Best NSW universities for students to get a job

 

Exclusive: Students at regional universities are more likely to land a job than graduates from prestigious "sandstone'' institutions.

Only two big-city universities are among the top 10 for graduate employment this year, exclusive new data obtained by News Corp Australia reveals.

Among the top eight universities nationally, at least three quarters of last year's graduates found full-time work this year.

But in the worst-performing universities, more than half the graduates were still hunting for a full-time job, four months after finishing their degree.

Charles Sturt University, based in regional NSW, is the nation's best for job prospects, with 84.7 per cent of students finding full-time work within four months of graduating.

Student nurse Jess Lightfoot said she "fell in love with the campus'' at Port Macquarie.

"I felt that they really cared about each student - they reach out to see how we're doing,'' she said.

"I chose nursing because I knew I didn't want to work in an office and be stuck inside answering phones.

"I wanted to be working with people, helping them in their time of need, and making a real difference.''

Charles Sturt University Bachelor of Nursing student, Jessica Lightfoot. Picture: Liam Driver
Charles Sturt University Bachelor of Nursing student, Jessica Lightfoot. Picture: Liam Driver

Charles Sturt University's acting vice-chancellor, Professor John Germov, said the uni produced "employment-ready graduates''.

"The courses and staff have connections to industry-leading practitioners and a focus on practical placements and learning which ensure our graduates are sought-after,'' he said.

Charles Sturt University has campuses in Albury-Wodonga, Bathurst, Dubbo, Orange, Port Macquarie and Wagga Wagga.

At a rival NSW regional university, eight out of 10 graduates from the University of New England found a full-time job within four months, making it the second-best performer nationally.

The Armidale-based university was one of only three across Australia which could boast of a higher employment rate this year, rising from 78.2 per cent in 2019 to 80.6 per cent in 2020.

Acting vice-chancellor Professor John Germov from Charles Sturt University.
Acting vice-chancellor Professor John Germov from Charles Sturt University.

The University of NSW, with a 76.2 per cent employment rate for graduates, and the University of Sydney, with 75.1 per cent, were the only "sandstone universities'' in the top 10.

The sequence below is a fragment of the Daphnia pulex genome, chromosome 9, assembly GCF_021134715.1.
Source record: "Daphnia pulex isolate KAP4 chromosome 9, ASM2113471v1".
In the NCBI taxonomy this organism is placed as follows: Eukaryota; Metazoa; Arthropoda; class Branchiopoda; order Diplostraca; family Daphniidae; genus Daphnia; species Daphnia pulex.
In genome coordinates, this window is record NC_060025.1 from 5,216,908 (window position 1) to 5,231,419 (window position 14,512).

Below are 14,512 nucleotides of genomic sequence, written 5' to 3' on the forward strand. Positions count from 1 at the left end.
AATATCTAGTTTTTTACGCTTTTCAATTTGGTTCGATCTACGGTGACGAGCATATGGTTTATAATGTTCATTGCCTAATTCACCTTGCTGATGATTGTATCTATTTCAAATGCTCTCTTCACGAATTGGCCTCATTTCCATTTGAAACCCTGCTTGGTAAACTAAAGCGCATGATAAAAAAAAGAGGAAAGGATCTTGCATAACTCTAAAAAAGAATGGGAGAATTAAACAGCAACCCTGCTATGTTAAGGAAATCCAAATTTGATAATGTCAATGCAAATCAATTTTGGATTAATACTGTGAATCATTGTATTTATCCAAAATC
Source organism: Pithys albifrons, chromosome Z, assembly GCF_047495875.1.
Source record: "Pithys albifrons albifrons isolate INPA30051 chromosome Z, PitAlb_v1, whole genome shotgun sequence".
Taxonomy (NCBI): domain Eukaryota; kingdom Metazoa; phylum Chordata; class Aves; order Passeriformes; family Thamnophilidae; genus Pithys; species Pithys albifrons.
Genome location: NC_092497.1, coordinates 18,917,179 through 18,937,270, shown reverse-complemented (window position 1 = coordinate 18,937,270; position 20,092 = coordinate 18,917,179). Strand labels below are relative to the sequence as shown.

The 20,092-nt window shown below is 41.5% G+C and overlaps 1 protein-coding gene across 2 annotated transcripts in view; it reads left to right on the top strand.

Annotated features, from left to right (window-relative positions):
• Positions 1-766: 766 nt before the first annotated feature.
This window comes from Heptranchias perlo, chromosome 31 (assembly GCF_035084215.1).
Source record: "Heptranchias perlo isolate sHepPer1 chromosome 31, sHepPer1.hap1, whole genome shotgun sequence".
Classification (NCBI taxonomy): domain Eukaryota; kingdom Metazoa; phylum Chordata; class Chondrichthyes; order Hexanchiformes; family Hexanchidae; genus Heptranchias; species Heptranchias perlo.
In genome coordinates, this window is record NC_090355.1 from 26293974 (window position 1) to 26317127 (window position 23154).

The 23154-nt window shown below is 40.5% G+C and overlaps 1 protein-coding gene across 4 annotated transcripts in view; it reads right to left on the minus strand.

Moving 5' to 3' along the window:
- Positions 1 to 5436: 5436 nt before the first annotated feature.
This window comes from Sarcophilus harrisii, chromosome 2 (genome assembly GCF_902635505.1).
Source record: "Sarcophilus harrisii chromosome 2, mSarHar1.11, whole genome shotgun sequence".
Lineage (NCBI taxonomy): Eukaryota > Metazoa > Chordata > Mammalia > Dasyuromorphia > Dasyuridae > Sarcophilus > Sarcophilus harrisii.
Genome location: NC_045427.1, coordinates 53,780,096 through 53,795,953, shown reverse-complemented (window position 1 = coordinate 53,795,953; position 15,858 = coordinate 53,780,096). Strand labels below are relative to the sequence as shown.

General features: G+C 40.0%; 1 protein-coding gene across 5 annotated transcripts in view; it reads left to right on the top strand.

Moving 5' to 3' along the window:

Southern Cross University, based in Lismore, has a 75.1 per cent employment rate., while the University of Newcastle had 74.4 per cent of graduates finding a full-time job straight from uni.

Among University of Technology Sydney graduates, 70.8 per cent found full-time work.

The University of Wollongong and Macquarie University had average employment rates, just under 69 per cent.

But at Western Sydney University, only 58.8 per cent of graduates found a job within four months of finishing a bachelor's degree.

 

 

The nation's worst-performing universities for job outcomes are in Victoria and Western Australia.

Barely 54 per cent of students at the University of Western Australia and Murdoch University were in full-time work four months after graduation.

Just 57 per cent of students at the University of Melbourne, Edith Cowan University and Victoria University had found full-time work, along with 59 per cent of graduates from the University of the Sunshine Coast and Torrens University.

In the ACT, the University of Canberra (71.5 per cent) was slightly ahead of the Australian National University (69.2 per cent).

Across Australia, 68.7 per cent of university graduates found full-time work this year, within four months of graduating - down from 72.2 per cent in 2019.

Federal Education Minister Dan Tehan said nine out of 10 Australian university graduates find full-time work within three years of graduation.

He said the COVID-19 pandemic had a "major impact'' on graduate employment rates this year.

He said the federal government would spend $550 million for up to 30,000 extra university places next year, as well as short courses for Australians to upskill during the COVID-19 recession.

 

Federal Education Minister Dan Tehan. Picture: Supplied
Federal Education Minister Dan Tehan. Picture: Supplied

 

The survey, commissioned by the federal Department of Education, does not reveal whether graduates found work in the same field they studied at university.

It says graduates from regional universities are more likely to be older, and to study online and part-time.

"(They) are more likely to have completed vocational degrees and … have also fared better in the current downturn,'' it says.

The Education Department said the COVID-19 recession had cut full-time employment rates among most university graduates this year.

"Graduates from regional universities are more likely to be older, studying externally and part-time, and maintain a continuing connection with the labour market,'' its survey says.

"(This) explains, in part, why graduates from these universities may have fared better in the current downturn.''

The employment rates are based on graduates looking for full-time work, four months after finishing an undergraduate degree.

 

Originally published as Best NSW universities for students to get a job


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